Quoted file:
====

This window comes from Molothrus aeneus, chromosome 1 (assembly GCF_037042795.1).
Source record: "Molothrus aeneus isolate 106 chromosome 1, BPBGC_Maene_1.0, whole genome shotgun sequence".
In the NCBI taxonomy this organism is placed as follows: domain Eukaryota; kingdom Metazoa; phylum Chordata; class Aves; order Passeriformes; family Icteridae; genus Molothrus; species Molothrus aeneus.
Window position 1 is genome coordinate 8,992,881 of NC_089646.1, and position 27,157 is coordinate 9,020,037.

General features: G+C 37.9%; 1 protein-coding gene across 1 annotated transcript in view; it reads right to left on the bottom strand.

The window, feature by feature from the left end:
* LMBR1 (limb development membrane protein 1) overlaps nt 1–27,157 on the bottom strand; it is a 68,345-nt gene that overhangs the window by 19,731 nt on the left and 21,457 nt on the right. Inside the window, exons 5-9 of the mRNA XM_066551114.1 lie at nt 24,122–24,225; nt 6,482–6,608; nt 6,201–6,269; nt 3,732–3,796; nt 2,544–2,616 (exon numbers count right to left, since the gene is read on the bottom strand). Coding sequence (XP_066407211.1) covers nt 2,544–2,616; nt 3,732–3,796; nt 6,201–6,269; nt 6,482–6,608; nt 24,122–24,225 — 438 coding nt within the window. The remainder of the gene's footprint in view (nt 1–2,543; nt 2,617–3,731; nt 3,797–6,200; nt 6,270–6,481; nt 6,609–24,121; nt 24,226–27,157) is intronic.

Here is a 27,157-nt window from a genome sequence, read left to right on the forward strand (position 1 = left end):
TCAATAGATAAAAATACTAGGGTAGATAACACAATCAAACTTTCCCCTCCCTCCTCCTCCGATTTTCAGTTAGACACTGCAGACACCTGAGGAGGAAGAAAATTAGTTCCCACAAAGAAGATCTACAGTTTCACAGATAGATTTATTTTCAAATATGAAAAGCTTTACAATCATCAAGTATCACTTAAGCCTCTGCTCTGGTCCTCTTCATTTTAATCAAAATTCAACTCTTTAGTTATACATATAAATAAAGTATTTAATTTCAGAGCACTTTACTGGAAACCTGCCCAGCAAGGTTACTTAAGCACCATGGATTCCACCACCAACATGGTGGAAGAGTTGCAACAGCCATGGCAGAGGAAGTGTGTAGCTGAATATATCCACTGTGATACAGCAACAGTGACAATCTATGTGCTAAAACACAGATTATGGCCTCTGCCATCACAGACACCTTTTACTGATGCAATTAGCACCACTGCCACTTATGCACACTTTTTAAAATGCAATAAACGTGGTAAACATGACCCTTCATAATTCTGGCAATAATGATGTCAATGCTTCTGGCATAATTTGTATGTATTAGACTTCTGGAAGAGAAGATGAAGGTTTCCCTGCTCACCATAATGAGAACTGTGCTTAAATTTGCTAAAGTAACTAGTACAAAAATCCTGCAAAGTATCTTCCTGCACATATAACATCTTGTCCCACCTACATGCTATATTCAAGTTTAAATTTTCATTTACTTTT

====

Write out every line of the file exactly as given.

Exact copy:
This window comes from Molothrus aeneus, chromosome 1 (assembly GCF_037042795.1).
Source record: "Molothrus aeneus isolate 106 chromosome 1, BPBGC_Maene_1.0, whole genome shotgun sequence".
In the NCBI taxonomy this organism is placed as follows: domain Eukaryota; kingdom Metazoa; phylum Chordata; class Aves; order Passeriformes; family Icteridae; genus Molothrus; species Molothrus aeneus.
Window position 1 is genome coordinate 8,992,881 of NC_089646.1, and position 27,157 is coordinate 9,020,037.

General features: G+C 37.9%; 1 protein-coding gene across 1 annotated transcript in view; it reads right to left on the bottom strand.

The window, feature by feature from the left end:
* LMBR1 (limb development membrane protein 1) overlaps nt 1–27,157 on the bottom strand; it is a 68,345-nt gene that overhangs the window by 19,731 nt on the left and 21,457 nt on the right. Inside the window, exons 5-9 of the mRNA XM_066551114.1 lie at nt 24,122–24,225; nt 6,482–6,608; nt 6,201–6,269; nt 3,732–3,796; nt 2,544–2,616 (exon numbers count right to left, since the gene is read on the bottom strand). Coding sequence (XP_066407211.1) covers nt 2,544–2,616; nt 3,732–3,796; nt 6,201–6,269; nt 6,482–6,608; nt 24,122–24,225 — 438 coding nt within the window. The remainder of the gene's footprint in view (nt 1–2,543; nt 2,617–3,731; nt 3,797–6,200; nt 6,270–6,481; nt 6,609–24,121; nt 24,226–27,157) is intronic.

Here is a 27,157-nt window from a genome sequence, read left to right on the forward strand (position 1 = left end):
TCAATAGATAAAAATACTAGGGTAGATAACACAATCAAACTTTCCCCTCCCTCCTCCTCCGATTTTCAGTTAGACACTGCAGACACCTGAGGAGGAAGAAAATTAGTTCCCACAAAGAAGATCTACAGTTTCACAGATAGATTTATTTTCAAATATGAAAAGCTTTACAATCATCAAGTATCACTTAAGCCTCTGCTCTGGTCCTCTTCATTTTAATCAAAATTCAACTCTTTAGTTATACATATAAATAAAGTATTTAATTTCAGAGCACTTTACTGGAAACCTGCCCAGCAAGGTTACTTAAGCACCATGGATTCCACCACCAACATGGTGGAAGAGTTGCAACAGCCATGGCAGAGGAAGTGTGTAGCTGAATATATCCACTGTGATACAGCAACAGTGACAATCTATGTGCTAAAACACAGATTATGGCCTCTGCCATCACAGACACCTTTTACTGATGCAATTAGCACCACTGCCACTTATGCACACTTTTTAAAATGCAATAAACGTGGTAAACATGACCCTTCATAATTCTGGCAATAATGATGTCAATGCTTCTGGCATAATTTGTATGTATTAGACTTCTGGAAGAGAAGATGAAGGTTTCCCTGCTCACCATAATGAGAACTGTGCTTAAATTTGCTAAAGTAACTAGTACAAAAATCCTGCAAAGTATCTTCCTGCACATATAACATCTTGTCCCACCTACATGCTATATTCAAGTTTAAATTTTCATTTACTTTT